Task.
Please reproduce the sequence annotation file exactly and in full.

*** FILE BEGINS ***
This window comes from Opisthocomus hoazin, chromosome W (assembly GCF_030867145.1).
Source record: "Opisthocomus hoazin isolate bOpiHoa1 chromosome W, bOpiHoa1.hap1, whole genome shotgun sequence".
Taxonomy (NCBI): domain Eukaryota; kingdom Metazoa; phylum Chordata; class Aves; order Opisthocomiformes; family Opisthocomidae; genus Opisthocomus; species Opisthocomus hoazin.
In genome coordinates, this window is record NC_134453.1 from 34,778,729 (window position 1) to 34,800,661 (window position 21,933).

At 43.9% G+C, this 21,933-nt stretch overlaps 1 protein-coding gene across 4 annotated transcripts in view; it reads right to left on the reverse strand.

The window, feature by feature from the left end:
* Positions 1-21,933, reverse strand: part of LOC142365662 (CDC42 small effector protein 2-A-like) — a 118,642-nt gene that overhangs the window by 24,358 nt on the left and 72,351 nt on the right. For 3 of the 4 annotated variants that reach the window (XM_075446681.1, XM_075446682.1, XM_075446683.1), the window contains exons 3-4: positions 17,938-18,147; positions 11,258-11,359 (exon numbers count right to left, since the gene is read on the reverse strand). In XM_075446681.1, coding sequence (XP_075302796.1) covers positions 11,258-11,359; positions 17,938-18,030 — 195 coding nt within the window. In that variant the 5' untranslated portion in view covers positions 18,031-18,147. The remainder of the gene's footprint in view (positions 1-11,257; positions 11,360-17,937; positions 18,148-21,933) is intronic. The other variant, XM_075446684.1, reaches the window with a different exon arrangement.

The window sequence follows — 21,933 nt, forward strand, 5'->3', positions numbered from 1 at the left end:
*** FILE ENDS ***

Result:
This window comes from Opisthocomus hoazin, chromosome W (assembly GCF_030867145.1).
Source record: "Opisthocomus hoazin isolate bOpiHoa1 chromosome W, bOpiHoa1.hap1, whole genome shotgun sequence".
Taxonomy (NCBI): domain Eukaryota; kingdom Metazoa; phylum Chordata; class Aves; order Opisthocomiformes; family Opisthocomidae; genus Opisthocomus; species Opisthocomus hoazin.
In genome coordinates, this window is record NC_134453.1 from 34,778,729 (window position 1) to 34,800,661 (window position 21,933).

At 43.9% G+C, this 21,933-nt stretch overlaps 1 protein-coding gene across 4 annotated transcripts in view; it reads right to left on the reverse strand.

The window, feature by feature from the left end:
* Positions 1-21,933, reverse strand: part of LOC142365662 (CDC42 small effector protein 2-A-like) — a 118,642-nt gene that overhangs the window by 24,358 nt on the left and 72,351 nt on the right. For 3 of the 4 annotated variants that reach the window (XM_075446681.1, XM_075446682.1, XM_075446683.1), the window contains exons 3-4: positions 17,938-18,147; positions 11,258-11,359 (exon numbers count right to left, since the gene is read on the reverse strand). In XM_075446681.1, coding sequence (XP_075302796.1) covers positions 11,258-11,359; positions 17,938-18,030 — 195 coding nt within the window. In that variant the 5' untranslated portion in view covers positions 18,031-18,147. The remainder of the gene's footprint in view (positions 1-11,257; positions 11,360-17,937; positions 18,148-21,933) is intronic. The other variant, XM_075446684.1, reaches the window with a different exon arrangement.

The window sequence follows — 21,933 nt, forward strand, 5'->3', positions numbered from 1 at the left end: